Calf Care Checklist: Designing On-farm Starter Storage – Glenn Andler, Vita Builders

Posted on August 23, 2017 in Starting Strong - Calf Care
By Glenn Andler, Vita Builders LLC general manager
Are you considering construction of calf starter bins on your farm?  Thorough planning prior to construction can save you time and hassle, as well as dollars lost in spoiled feed.  It can also help you build these units so they can be used in the safest way possible.  Consider the following points as you design and construct new bins.

1.  Calf starter needs to be kept in a dry environment.

2.  The storage structure needs to be completely emptied monthly to prevent old product from building up and possibly mixing into fresh product.Buildup tends to fall off in clumps and could be moldy due to collected moisture.  This can deter calves from eating starter or cause mycotoxin-related health challenges if consumed.

3.  Storage unit hoppers should be constructed at a minimum of 60 degrees for flow.

4.  We have found using an ultra-high-molecular-weight (UHMW) plastic liner minimizes buildup and is easy to clean. This can be used in both hoppers built onsite and conveyor systems.

5.  Some farms have starter delivered by bulk trucks and stored inside of a building.  Our Vita Builders team has made weather-tight, ground-controlled roof hatches.

We have fastened a Schuld bin ground-controlled lid to a 20-inch diameter steel tube, which has been welded in a sheet of steel at the angle of the existing flat roof and fastened to this roof.  We have also installed small Schuld bins inside with hand slides and extended fill tubes through roofs to fill. This allows a storage unit inside of a farm building to be filled safely and be weather tight.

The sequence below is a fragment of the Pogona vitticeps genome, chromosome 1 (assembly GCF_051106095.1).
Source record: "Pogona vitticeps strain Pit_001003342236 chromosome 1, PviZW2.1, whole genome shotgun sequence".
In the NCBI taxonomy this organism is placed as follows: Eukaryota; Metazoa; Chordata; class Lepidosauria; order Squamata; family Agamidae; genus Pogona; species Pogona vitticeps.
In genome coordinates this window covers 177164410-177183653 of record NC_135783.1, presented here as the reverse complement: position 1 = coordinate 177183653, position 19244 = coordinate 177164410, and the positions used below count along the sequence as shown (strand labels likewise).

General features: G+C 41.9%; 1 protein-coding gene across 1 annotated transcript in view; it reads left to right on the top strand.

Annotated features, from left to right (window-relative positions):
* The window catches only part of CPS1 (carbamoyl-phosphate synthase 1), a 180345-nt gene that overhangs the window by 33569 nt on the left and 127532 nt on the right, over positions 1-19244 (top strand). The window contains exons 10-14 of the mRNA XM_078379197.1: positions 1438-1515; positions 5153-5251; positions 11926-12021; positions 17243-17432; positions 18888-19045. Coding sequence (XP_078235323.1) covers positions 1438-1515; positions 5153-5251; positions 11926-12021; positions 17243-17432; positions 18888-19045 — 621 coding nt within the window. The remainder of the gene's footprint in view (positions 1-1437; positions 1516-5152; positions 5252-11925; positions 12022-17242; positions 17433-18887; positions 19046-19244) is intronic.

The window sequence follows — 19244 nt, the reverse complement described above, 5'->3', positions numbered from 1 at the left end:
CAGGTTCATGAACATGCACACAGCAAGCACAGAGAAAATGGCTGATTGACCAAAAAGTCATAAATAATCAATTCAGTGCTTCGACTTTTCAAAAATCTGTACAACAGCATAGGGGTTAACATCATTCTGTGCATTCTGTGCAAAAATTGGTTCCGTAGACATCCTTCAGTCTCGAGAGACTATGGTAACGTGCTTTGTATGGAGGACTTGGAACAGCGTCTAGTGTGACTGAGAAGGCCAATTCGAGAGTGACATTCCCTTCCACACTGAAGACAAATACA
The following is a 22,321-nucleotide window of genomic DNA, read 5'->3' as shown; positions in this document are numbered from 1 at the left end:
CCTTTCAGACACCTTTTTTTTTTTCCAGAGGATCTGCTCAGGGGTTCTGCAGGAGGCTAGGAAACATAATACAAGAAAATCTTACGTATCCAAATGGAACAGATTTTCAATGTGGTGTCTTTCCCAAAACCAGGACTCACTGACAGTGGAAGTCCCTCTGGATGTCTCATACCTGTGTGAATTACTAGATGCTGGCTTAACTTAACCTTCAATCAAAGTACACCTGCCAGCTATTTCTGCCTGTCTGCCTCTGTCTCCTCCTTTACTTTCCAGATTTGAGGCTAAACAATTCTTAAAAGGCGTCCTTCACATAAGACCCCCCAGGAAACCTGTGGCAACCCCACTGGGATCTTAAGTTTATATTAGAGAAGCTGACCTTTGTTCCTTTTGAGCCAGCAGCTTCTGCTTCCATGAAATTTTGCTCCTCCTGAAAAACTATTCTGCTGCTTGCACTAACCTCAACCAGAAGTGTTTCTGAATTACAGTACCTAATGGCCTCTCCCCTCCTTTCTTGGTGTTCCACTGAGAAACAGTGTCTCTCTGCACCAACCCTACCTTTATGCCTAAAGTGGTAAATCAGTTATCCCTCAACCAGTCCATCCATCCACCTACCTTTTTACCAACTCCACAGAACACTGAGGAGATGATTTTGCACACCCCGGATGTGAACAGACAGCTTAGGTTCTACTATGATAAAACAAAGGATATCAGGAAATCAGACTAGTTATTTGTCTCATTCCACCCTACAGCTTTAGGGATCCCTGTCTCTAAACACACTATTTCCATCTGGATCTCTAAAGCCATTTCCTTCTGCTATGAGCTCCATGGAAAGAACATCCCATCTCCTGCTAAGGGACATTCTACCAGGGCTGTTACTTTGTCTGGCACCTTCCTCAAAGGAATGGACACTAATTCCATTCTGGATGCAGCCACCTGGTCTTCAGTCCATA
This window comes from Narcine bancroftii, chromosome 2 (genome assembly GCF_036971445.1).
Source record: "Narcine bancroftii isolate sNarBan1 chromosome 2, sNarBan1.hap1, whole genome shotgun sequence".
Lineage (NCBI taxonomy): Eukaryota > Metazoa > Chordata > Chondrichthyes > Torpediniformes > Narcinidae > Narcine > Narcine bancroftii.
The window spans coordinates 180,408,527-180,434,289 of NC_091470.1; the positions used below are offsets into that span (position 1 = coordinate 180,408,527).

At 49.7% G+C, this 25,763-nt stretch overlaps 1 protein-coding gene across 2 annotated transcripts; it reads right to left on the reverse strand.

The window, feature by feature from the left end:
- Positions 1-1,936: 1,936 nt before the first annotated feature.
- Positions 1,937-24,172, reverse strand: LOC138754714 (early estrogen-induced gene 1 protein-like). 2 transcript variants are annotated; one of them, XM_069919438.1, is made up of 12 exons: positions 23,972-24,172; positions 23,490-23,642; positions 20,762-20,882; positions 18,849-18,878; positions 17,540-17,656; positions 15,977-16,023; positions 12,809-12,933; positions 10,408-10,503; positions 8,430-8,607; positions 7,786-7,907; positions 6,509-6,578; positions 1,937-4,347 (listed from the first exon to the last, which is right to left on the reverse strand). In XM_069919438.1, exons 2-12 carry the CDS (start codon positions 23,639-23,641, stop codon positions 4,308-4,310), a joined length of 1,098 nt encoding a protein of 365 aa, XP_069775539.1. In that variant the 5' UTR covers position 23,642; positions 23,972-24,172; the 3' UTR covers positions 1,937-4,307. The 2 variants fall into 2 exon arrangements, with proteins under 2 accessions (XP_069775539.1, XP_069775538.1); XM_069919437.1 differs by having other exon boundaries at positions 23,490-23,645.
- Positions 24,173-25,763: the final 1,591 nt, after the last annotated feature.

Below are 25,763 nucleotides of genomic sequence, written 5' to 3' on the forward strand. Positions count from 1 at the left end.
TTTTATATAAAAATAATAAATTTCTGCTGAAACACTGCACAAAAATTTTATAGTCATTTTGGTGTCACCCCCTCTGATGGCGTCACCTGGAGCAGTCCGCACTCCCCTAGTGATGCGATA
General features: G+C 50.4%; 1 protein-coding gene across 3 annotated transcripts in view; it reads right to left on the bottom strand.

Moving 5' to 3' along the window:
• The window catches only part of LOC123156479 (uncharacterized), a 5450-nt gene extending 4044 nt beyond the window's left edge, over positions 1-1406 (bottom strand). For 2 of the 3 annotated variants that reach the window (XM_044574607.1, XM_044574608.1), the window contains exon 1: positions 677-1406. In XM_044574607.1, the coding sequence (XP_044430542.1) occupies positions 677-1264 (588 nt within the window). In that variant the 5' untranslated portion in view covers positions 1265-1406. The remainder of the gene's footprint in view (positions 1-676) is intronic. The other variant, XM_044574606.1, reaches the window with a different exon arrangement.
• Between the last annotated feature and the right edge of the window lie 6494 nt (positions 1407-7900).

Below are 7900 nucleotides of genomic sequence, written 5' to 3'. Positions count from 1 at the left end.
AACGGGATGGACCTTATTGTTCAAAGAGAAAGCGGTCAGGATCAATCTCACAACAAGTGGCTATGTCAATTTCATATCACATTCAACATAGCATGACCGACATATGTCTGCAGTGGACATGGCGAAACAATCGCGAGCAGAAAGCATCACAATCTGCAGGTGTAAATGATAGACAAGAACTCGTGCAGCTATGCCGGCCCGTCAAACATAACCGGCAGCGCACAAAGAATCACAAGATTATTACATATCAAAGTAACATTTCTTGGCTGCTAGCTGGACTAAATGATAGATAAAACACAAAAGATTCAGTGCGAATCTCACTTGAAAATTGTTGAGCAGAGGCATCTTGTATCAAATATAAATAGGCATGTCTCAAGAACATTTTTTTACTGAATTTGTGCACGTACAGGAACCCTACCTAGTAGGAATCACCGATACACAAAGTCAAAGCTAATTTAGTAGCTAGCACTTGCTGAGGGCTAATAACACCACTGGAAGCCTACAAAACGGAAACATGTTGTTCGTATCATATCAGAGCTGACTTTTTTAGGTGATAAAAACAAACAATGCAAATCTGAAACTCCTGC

Schuld bins can be made to discharge at any height, but the normal height is 30 inches above the base. This allows a chain agitator to be installed after the bin is in place. We often build bins at 40 inches to more easily service them.  However, if a customer wants a hand slide to discharge to a cart or bin, it can be built to accommodate any height.

6.  If an auger is used, it is best if the incline is kept under 30 degrees and the auger should be at least 6 inches long to prevent build-up.  Once again, we recommend monthly clean-up to prevent buildup.

If a Schuld auger is used, make sure a 20-inch-long, 2/3-pitch bolt on the starter flighting is used even if the auger needs to be shortened to install the starter flighting section. This allows the auger drive to start easier under load because it does not fill the rest of the tube to full volume. The nice thing about a Schuld auger is that it is flood fed, so it has no tail bearing.  That means the auger can be removed even if the bin has product in it.  Simply loosen the tube clamp where the auger clamps on the tail piece and disconnect the motor. To reinstall, hand-turn the flighting auger and it will pull itself back in position because the auger tube butts onto the tail piece.

7. When considering bin size, ask for quotes on at least two sizes with the same diameter.  Adding a ton or more does not cost much.  The majority of a bin’s cost is in the top and bottom of the structure.  Adding a sidewall is an easy way to get more capacity with limited additional cost.

Click here for more questions you may ask as you plan your bulk calf feed storage.

Category: Equipment
Facility design
Starting Strong - Calf Care